Is It Your Fault? (A mini-blog series.)
Don’t you see things every day that are “the train wreck waiting to happen”?
Some people don’t wear helmets or seat belts. Others do things such as
- think about suicide
- drink heavily
- stay in hurtful relationships
It’s not rare to ignore chest pain, and thousands of other things you can think of. Fortunately, only a small number of bad things actually do happen. And because of the statistics and probabilities, we can often do nothing and get away with it. We tell ourselves that it was justified that we did nothing.
But when the motorcycle accident happens, we blame ourselves and think about what we might have done to prevent it, how we should have seen it coming. In the long run, we do share these worries and premonitions with others. And eventually, we change procedures, pass laws, and try to make things safer and better.
In psychiatry we see people at all stages: very early, when someone else is worried but you are not. Or a little later, when you begin to see a problem. Or later still, when some harm has definitely occurred. It seems to me that when the harm is very large (like death or severe physical damage or legal consequences) and the thing that can be done to possibly prevent it is easy and inexpensive, then we should act. For example, most people who take an overdose of something will survive, and it will often seem that they did not clearly intend to end their life- it may seem in retrospect like an accident or misjudgment. Sometimes no one else will even be aware of what occurred.
Let me give 2 examples of common situations that seem to fit:
1) People who survive an overdose in the emergency department are between 9 and 100 times more likely to die in the next year of another overdose or suicide. (Psychiatric News September 4 2020 p. 24).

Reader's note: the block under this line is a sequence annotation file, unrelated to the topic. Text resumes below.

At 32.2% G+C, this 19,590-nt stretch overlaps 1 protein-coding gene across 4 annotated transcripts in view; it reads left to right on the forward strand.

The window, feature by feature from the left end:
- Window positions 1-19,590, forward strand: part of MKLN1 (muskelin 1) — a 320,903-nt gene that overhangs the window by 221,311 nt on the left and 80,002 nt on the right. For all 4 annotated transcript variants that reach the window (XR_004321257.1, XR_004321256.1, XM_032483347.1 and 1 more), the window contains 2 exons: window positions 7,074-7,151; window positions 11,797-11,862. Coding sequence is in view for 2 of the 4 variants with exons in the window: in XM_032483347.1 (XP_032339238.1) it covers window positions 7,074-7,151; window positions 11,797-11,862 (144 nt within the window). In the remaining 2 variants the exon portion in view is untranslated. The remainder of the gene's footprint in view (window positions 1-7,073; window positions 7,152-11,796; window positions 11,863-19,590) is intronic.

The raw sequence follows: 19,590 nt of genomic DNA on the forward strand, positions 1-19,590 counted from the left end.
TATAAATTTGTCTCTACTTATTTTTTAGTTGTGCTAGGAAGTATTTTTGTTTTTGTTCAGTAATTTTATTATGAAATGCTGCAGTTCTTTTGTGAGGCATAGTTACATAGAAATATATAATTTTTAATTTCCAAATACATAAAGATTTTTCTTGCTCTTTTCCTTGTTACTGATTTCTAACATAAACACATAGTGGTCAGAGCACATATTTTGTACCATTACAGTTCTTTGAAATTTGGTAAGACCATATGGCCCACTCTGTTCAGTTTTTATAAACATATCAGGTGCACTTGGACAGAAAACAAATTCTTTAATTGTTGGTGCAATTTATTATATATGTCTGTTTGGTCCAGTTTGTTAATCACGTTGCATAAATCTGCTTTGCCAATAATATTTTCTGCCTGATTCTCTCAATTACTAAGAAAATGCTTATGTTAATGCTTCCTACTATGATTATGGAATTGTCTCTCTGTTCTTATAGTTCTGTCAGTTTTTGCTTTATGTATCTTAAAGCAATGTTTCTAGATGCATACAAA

I feel it is safe to extrapolate this to those who survive an overdose at home, including accidental or unintentional acts, or those that result from hurt or anger. The message for emergency rooms is to start treatment right then, and not just refer to someone else at a later time, because people don’t follow through for the various reasons you can imagine. If someone you know has overdosed and is now OK….No they are not now OK. Their likelihood of harm and death is much higher. It’s not that difficult to get help immediately, for example, online counseling. Non-fatal overdose leads to a fatal overdose.
2) Risky drinking (includes heavy drinking and binge drinking) means there is a higher risk of harm to you from the amount of alcohol put into your body.
Of course, you have gotten away with it and statistics don’t apply to you as one individual, and you see benefits in socializing and feeling good. But at some point, you might want to know about possible harms such as high blood pressure, heart disease, various cancers (especially breast cancer)- in addition to the obvious ones of accidents, violence, insomnia, arguments, depression, and anxiety, etc. I often point out to people who are not sleeping well that alcohol disrupts deep sleep and they might experiment with lowering the dose. Strict definitions of risky drinking are less important than observing the effects. But the numbers show that risk for harm increases with 5 drinks at any one occasion for men, 4 for women (“binge”) and 15 per week for men, 8 for women (“heavy”). If you are planning to become pregnant, there should be zero alcohol in your system on the day of conception and thereafter.
From what I know, I would like to see us catch problems early, especially if some small steps can easily be taken. The two examples above are
- get follow up after any overdose no matter what
- be aware of your alcohol quantity and experiment with reducing it or ask for help
Read the first paragraph above again.